Distracted driving is more than just texting and driving. It’s true that texting — or cellphone use in general — tends to get the most attention. In some ways, it should. People are addicted to their phones and these devices cause accidents every day. It’s important to raise awareness and get people to put their phones down while they drive.
But it’s also important to remember that distracted driving takes a lot of different forms. Drinking a cup of coffee on your commute to work can be a distraction. Turning around to talk to your kids can distract you from the road. Drivers face a host of distractions, and they have to fight back against this to keep themselves and others safe.
The three types
The issues listed above are very specific activities, but it’s easier to understand distracted driving if you think about the three main general categories. They can also show up in different specific actions, like disciplining children or sending a text. But knowing about the categories shows you just how widespread distraction really is. These three categories are:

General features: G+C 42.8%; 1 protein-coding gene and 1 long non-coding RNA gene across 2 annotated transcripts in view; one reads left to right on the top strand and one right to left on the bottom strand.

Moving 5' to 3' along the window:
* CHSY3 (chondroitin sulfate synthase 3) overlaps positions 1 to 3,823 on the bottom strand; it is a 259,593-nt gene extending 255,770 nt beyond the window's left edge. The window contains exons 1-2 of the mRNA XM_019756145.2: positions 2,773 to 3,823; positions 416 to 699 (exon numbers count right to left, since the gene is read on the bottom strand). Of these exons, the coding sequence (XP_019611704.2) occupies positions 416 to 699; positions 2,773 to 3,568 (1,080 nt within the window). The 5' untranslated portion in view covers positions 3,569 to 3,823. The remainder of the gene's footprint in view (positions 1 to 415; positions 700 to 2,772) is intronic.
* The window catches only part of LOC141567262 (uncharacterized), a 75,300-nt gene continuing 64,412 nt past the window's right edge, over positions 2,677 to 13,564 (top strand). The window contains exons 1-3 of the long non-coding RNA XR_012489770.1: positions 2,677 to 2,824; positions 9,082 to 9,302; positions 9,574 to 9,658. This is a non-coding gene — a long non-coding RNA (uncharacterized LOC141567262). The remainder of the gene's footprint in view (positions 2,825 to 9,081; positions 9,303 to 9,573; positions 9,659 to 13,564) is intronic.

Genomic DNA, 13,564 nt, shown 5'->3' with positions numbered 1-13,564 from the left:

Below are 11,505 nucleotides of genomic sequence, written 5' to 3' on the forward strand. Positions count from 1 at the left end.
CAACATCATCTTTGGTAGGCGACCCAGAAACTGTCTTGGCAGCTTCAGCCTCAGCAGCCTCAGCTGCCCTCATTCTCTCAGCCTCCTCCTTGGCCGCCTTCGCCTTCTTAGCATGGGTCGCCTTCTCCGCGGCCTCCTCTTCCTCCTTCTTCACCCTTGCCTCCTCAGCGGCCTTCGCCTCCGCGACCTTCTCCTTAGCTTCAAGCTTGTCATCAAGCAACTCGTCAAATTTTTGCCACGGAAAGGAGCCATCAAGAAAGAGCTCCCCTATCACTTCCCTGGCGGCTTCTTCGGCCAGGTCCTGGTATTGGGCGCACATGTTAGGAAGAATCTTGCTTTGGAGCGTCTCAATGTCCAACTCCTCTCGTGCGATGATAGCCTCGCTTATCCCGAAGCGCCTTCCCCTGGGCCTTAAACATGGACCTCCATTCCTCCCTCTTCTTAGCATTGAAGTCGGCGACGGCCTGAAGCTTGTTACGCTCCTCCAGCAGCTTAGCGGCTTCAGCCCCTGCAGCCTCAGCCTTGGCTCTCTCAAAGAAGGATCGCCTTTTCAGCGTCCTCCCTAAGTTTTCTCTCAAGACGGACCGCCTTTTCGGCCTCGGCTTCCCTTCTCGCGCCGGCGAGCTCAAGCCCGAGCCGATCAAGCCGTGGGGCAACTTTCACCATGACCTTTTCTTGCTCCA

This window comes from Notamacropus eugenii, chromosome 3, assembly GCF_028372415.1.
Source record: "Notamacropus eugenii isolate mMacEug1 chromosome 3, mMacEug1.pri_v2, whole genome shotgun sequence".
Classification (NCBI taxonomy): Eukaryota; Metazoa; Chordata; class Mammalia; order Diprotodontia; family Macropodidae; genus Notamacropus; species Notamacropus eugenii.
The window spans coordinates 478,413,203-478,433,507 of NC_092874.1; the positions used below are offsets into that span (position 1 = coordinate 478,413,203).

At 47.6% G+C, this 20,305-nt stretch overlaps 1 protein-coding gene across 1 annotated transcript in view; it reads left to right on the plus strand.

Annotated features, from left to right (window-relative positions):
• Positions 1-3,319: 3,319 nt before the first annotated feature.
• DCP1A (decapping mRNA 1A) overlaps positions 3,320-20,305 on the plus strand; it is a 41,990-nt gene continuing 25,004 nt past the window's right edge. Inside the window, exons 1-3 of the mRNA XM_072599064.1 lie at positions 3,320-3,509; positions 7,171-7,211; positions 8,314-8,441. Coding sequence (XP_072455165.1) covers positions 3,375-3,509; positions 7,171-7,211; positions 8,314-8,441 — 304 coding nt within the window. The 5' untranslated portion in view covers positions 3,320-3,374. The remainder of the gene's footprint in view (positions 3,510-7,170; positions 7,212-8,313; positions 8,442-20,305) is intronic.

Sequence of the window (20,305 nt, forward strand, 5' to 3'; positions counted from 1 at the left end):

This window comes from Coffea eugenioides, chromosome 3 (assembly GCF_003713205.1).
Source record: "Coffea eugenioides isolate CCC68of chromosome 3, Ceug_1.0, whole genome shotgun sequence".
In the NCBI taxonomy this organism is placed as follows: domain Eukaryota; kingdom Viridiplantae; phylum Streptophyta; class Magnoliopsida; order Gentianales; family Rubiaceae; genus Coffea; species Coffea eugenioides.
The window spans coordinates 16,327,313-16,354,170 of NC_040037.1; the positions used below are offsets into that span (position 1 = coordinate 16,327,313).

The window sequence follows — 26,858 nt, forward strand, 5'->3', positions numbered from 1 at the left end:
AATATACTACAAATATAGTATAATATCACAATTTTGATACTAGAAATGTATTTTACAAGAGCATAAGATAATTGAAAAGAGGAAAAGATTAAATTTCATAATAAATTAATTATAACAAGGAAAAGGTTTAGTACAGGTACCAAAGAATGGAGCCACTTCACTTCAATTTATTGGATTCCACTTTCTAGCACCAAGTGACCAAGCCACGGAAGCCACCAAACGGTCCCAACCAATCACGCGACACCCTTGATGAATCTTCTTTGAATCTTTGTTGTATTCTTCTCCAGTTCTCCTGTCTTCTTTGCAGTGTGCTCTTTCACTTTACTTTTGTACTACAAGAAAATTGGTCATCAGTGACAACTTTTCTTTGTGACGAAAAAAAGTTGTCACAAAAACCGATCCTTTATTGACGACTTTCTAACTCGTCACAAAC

A visual distraction, as you may suspect, is something that pulls your eyes away from the road. A good example is looking down at your phone, but you need to remember that visual distractions also exist outside of the car. If you gawk at an accident or read a billboard, that’s a visual distraction.
A manual distraction means you do not necessarily have full physical control of the car because you have let go of the wheel with at least one hand. Again, using a phone fulfills this, but so do a multitude of other common activities: eating a sandwich, drinking a coffee, reaching for a phone that you dropped, petting your dog or changing the radio station.
A cognitive distraction is when your mind wanders away from the task at hand. You start thinking about something other than traffic and driving. You may be looking at the road, but are you really seeing it? Are you taking in what you see? If you’re daydreaming about a vacation or thinking about that paper you have to write or that project you need to get done at work, you’re not focused on the road.
Any distraction can lead to an accident. Even if you avoid these three types of distraction yourself, you have to share the road with many other drivers who will not manage to do the same thing. They’ll get distracted in numerous ways and they will cause car accidents. After such a crash, if you’re facing high medical bills and related costs, you need to know what options you have.